The copycats will be less expensive than the originals, but they will never be cheap. It is unlikely that many African nations will be able to afford such a costly medicine for breast cancer, when far cheaper ones for colon and testicular cancer are going wanting.

Dr. Yusuf K. Hamied, chairman of the Indian drug giant Cipla Ltd., electrified the global health community a decade ago when he said he could produce cocktails of AIDS medicines for $1 per day — a fraction of the price charged by branded pharmaceutical companies. That price has since fallen to 20 cents per day, and more than six million people in the developing world now receive treatment, up from little more than 2,000 in 2001.

Dr. Hamied said in a telephone interview last week that he and a Chinese partner, BioMab, had together invested $165 million to build plants in India and China to produce at least a dozen biotech medicines. Other Indian companies have also built such plants. Since these medicines are made with genetically engineered bacteria, they must be tested extensively in patients before sale.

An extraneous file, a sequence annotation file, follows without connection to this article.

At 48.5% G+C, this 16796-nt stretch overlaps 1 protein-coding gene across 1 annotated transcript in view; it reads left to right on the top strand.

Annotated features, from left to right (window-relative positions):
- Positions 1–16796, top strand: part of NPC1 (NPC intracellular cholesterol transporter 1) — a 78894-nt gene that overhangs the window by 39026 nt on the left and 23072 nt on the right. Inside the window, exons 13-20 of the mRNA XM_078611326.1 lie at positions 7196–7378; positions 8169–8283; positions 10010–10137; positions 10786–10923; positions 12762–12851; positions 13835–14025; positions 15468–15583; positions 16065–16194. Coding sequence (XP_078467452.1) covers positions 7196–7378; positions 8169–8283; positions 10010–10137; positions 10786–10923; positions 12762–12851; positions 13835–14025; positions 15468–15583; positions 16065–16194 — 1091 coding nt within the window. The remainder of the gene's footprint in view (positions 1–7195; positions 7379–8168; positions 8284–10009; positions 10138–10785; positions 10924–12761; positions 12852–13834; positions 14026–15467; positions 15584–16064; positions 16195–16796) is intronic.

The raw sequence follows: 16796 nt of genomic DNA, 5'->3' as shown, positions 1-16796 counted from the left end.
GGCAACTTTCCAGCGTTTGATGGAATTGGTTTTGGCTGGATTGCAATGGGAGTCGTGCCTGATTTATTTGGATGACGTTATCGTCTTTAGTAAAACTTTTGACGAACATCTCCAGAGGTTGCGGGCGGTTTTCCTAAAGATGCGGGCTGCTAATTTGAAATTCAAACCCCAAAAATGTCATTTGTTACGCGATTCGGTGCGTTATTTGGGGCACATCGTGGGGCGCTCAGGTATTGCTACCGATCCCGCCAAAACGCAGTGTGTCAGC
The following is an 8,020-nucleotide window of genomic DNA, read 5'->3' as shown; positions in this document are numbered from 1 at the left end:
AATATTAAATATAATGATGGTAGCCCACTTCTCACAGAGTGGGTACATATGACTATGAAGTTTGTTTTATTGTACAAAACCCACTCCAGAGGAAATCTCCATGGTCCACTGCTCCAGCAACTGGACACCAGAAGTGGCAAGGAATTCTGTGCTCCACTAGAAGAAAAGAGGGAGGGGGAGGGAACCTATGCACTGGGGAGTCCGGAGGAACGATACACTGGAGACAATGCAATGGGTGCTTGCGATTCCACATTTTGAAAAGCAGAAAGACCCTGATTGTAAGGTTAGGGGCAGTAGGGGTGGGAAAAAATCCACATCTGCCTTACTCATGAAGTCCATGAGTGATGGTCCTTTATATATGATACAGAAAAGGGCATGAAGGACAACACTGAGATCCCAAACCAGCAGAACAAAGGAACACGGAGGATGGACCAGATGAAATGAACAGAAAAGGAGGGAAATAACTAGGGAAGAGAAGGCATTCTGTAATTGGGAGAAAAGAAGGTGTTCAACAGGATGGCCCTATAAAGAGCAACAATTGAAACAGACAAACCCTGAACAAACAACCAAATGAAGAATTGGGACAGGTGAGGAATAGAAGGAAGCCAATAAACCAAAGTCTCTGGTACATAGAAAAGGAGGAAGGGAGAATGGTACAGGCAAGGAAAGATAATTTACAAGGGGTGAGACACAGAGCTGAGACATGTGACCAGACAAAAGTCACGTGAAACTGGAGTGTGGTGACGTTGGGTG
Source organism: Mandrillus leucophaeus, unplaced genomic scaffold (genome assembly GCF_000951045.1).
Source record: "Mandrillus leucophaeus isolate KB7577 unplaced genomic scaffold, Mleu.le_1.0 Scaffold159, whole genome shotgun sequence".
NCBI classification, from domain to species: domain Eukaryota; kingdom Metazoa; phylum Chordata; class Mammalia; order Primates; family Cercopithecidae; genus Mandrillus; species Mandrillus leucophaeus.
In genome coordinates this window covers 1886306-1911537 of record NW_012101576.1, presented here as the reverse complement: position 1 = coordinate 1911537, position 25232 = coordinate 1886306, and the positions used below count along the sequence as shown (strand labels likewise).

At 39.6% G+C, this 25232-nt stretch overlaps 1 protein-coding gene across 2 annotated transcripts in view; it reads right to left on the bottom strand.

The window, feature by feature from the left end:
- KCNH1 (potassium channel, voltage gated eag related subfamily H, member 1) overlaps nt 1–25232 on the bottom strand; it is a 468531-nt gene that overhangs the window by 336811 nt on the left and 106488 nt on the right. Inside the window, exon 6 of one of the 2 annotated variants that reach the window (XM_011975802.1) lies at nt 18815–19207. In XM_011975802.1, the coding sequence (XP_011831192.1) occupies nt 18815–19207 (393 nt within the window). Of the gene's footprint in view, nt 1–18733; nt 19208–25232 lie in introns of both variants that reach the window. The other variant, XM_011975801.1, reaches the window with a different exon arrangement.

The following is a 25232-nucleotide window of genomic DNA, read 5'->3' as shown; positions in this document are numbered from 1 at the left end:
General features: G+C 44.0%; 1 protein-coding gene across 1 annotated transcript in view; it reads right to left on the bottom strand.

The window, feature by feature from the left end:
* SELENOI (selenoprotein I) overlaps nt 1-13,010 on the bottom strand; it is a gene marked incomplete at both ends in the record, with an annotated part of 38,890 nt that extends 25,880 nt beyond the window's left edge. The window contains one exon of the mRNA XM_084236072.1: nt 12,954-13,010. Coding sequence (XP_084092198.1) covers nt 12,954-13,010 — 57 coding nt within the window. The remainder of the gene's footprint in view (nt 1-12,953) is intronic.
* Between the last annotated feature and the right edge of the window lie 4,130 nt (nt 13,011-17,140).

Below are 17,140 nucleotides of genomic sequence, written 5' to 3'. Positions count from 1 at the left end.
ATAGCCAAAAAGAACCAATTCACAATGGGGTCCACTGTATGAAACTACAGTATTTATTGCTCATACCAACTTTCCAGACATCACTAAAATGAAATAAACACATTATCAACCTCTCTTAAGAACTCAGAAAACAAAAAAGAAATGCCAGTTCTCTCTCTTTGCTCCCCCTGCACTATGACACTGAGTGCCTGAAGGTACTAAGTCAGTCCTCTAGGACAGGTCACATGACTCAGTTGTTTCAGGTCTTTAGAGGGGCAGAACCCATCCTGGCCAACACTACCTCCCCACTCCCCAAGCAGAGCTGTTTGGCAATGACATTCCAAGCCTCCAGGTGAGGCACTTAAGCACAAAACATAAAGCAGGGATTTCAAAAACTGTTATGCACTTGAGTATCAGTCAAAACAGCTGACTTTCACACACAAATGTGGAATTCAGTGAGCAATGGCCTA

Once those tests are complete, Dr. Hamied promised to sell the drugs at a third of their usual prices, which typically cost tens of thousands of dollars for a course of treatment.

“And once we recover our costs, our prices will fall further,” he said. “A lot further.”

Dr. Peter Piot, a former director of U.N.AIDS, the United Nations AIDS agency, said the parallels between the current dilemma over cancer drugs and the one 10 years ago over AIDS medicines were striking. “Without a major reduction in the prices of the essential oncology drugs, there’s no way we can really improve survival from cancer,” said Dr. Piot, currently the director of the London School of Hygiene and Tropical Medicine.

But he also said he was more cautious about the promise of generics this time, because biotech medicines were not easy to copy. “I believe these medicines will make a huge difference, but I would like to see the evidence that the quality is good before giving it to my patients or taking it myself,” he said.